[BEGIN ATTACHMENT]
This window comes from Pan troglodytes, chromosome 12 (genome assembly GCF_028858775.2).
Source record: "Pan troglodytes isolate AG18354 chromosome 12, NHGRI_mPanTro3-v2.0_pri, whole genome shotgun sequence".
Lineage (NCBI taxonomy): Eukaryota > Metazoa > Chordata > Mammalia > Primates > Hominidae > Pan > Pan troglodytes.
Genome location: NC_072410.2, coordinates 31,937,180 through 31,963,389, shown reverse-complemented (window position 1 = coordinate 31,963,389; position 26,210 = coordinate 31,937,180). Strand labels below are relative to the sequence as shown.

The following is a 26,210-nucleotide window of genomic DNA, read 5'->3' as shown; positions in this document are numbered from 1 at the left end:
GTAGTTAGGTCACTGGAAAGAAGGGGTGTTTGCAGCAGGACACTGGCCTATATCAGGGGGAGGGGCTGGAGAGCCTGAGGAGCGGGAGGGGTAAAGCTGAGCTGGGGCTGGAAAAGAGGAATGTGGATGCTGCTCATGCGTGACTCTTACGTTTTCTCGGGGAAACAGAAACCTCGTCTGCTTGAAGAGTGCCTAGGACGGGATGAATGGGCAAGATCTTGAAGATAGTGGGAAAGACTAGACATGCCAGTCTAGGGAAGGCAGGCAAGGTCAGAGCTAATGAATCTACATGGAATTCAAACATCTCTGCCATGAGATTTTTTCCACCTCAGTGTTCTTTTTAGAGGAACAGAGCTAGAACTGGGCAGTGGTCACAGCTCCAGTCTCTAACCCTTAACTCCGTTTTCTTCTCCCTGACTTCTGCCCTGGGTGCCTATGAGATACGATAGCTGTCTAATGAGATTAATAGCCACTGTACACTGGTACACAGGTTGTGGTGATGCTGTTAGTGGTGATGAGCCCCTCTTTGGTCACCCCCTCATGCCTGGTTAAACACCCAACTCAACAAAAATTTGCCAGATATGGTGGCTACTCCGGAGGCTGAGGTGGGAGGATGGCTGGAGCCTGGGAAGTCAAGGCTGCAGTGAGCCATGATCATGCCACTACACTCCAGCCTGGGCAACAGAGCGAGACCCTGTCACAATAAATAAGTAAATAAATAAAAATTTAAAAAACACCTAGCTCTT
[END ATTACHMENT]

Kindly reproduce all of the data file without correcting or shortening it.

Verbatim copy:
This window comes from Pan troglodytes, chromosome 12 (genome assembly GCF_028858775.2).
Source record: "Pan troglodytes isolate AG18354 chromosome 12, NHGRI_mPanTro3-v2.0_pri, whole genome shotgun sequence".
Lineage (NCBI taxonomy): Eukaryota > Metazoa > Chordata > Mammalia > Primates > Hominidae > Pan > Pan troglodytes.
Genome location: NC_072410.2, coordinates 31,937,180 through 31,963,389, shown reverse-complemented (window position 1 = coordinate 31,963,389; position 26,210 = coordinate 31,937,180). Strand labels below are relative to the sequence as shown.

The following is a 26,210-nucleotide window of genomic DNA, read 5'->3' as shown; positions in this document are numbered from 1 at the left end:
GTAGTTAGGTCACTGGAAAGAAGGGGTGTTTGCAGCAGGACACTGGCCTATATCAGGGGGAGGGGCTGGAGAGCCTGAGGAGCGGGAGGGGTAAAGCTGAGCTGGGGCTGGAAAAGAGGAATGTGGATGCTGCTCATGCGTGACTCTTACGTTTTCTCGGGGAAACAGAAACCTCGTCTGCTTGAAGAGTGCCTAGGACGGGATGAATGGGCAAGATCTTGAAGATAGTGGGAAAGACTAGACATGCCAGTCTAGGGAAGGCAGGCAAGGTCAGAGCTAATGAATCTACATGGAATTCAAACATCTCTGCCATGAGATTTTTTCCACCTCAGTGTTCTTTTTAGAGGAACAGAGCTAGAACTGGGCAGTGGTCACAGCTCCAGTCTCTAACCCTTAACTCCGTTTTCTTCTCCCTGACTTCTGCCCTGGGTGCCTATGAGATACGATAGCTGTCTAATGAGATTAATAGCCACTGTACACTGGTACACAGGTTGTGGTGATGCTGTTAGTGGTGATGAGCCCCTCTTTGGTCACCCCCTCATGCCTGGTTAAACACCCAACTCAACAAAAATTTGCCAGATATGGTGGCTACTCCGGAGGCTGAGGTGGGAGGATGGCTGGAGCCTGGGAAGTCAAGGCTGCAGTGAGCCATGATCATGCCACTACACTCCAGCCTGGGCAACAGAGCGAGACCCTGTCACAATAAATAAGTAAATAAATAAAAATTTAAAAAACACCTAGCTCTT